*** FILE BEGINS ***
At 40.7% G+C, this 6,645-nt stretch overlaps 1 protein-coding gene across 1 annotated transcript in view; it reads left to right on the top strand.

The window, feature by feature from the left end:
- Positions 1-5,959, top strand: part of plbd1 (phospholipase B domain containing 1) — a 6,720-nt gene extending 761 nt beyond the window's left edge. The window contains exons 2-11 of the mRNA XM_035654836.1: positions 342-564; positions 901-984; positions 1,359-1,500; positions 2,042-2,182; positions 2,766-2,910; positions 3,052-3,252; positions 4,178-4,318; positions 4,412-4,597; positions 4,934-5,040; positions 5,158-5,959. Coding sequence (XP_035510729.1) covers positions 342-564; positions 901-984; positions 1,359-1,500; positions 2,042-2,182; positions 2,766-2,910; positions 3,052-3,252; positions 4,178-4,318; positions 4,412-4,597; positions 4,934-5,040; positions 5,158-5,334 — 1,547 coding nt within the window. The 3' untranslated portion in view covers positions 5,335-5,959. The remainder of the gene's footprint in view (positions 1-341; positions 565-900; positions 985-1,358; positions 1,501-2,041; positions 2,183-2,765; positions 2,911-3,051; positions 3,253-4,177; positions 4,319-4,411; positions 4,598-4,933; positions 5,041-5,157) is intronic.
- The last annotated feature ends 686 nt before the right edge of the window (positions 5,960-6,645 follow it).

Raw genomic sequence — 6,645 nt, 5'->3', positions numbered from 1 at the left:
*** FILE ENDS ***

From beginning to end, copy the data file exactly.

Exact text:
At 40.7% G+C, this 6,645-nt stretch overlaps 1 protein-coding gene across 1 annotated transcript in view; it reads left to right on the top strand.

The window, feature by feature from the left end:
- Positions 1-5,959, top strand: part of plbd1 (phospholipase B domain containing 1) — a 6,720-nt gene extending 761 nt beyond the window's left edge. The window contains exons 2-11 of the mRNA XM_035654836.1: positions 342-564; positions 901-984; positions 1,359-1,500; positions 2,042-2,182; positions 2,766-2,910; positions 3,052-3,252; positions 4,178-4,318; positions 4,412-4,597; positions 4,934-5,040; positions 5,158-5,959. Coding sequence (XP_035510729.1) covers positions 342-564; positions 901-984; positions 1,359-1,500; positions 2,042-2,182; positions 2,766-2,910; positions 3,052-3,252; positions 4,178-4,318; positions 4,412-4,597; positions 4,934-5,040; positions 5,158-5,334 — 1,547 coding nt within the window. The 3' untranslated portion in view covers positions 5,335-5,959. The remainder of the gene's footprint in view (positions 1-341; positions 565-900; positions 985-1,358; positions 1,501-2,041; positions 2,183-2,765; positions 2,911-3,051; positions 3,253-4,177; positions 4,319-4,411; positions 4,598-4,933; positions 5,041-5,157) is intronic.
- The last annotated feature ends 686 nt before the right edge of the window (positions 5,960-6,645 follow it).

Raw genomic sequence — 6,645 nt, 5'->3', positions numbered from 1 at the left: